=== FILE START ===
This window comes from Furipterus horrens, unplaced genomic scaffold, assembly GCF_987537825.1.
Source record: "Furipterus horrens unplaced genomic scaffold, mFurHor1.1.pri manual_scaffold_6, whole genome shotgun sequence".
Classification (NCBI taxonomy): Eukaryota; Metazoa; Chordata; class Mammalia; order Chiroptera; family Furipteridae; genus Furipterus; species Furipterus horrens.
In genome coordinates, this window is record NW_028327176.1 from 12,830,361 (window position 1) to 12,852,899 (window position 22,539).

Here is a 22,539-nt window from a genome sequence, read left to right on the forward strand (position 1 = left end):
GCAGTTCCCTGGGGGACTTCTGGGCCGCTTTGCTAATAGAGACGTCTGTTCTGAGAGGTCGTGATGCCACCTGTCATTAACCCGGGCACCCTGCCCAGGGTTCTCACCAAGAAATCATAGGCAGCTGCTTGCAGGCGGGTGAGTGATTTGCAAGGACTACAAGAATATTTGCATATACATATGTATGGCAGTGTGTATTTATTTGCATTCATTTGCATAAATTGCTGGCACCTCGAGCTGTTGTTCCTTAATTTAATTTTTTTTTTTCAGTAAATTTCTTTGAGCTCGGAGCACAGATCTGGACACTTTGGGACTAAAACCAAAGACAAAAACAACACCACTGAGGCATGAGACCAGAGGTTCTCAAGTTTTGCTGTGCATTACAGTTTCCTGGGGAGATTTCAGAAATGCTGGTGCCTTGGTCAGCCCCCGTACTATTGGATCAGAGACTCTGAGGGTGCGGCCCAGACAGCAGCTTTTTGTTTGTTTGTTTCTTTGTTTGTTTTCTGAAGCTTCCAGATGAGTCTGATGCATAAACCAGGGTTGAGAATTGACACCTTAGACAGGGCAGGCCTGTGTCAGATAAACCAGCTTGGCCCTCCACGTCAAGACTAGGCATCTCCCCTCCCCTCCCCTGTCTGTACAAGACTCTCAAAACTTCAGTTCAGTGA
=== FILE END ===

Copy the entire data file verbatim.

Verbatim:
This window comes from Furipterus horrens, unplaced genomic scaffold, assembly GCF_987537825.1.
Source record: "Furipterus horrens unplaced genomic scaffold, mFurHor1.1.pri manual_scaffold_6, whole genome shotgun sequence".
Classification (NCBI taxonomy): Eukaryota; Metazoa; Chordata; class Mammalia; order Chiroptera; family Furipteridae; genus Furipterus; species Furipterus horrens.
In genome coordinates, this window is record NW_028327176.1 from 12,830,361 (window position 1) to 12,852,899 (window position 22,539).

Here is a 22,539-nt window from a genome sequence, read left to right on the forward strand (position 1 = left end):
GCAGTTCCCTGGGGGACTTCTGGGCCGCTTTGCTAATAGAGACGTCTGTTCTGAGAGGTCGTGATGCCACCTGTCATTAACCCGGGCACCCTGCCCAGGGTTCTCACCAAGAAATCATAGGCAGCTGCTTGCAGGCGGGTGAGTGATTTGCAAGGACTACAAGAATATTTGCATATACATATGTATGGCAGTGTGTATTTATTTGCATTCATTTGCATAAATTGCTGGCACCTCGAGCTGTTGTTCCTTAATTTAATTTTTTTTTTTCAGTAAATTTCTTTGAGCTCGGAGCACAGATCTGGACACTTTGGGACTAAAACCAAAGACAAAAACAACACCACTGAGGCATGAGACCAGAGGTTCTCAAGTTTTGCTGTGCATTACAGTTTCCTGGGGAGATTTCAGAAATGCTGGTGCCTTGGTCAGCCCCCGTACTATTGGATCAGAGACTCTGAGGGTGCGGCCCAGACAGCAGCTTTTTGTTTGTTTGTTTCTTTGTTTGTTTTCTGAAGCTTCCAGATGAGTCTGATGCATAAACCAGGGTTGAGAATTGACACCTTAGACAGGGCAGGCCTGTGTCAGATAAACCAGCTTGGCCCTCCACGTCAAGACTAGGCATCTCCCCTCCCCTCCCCTGTCTGTACAAGACTCTCAAAACTTCAGTTCAGTGA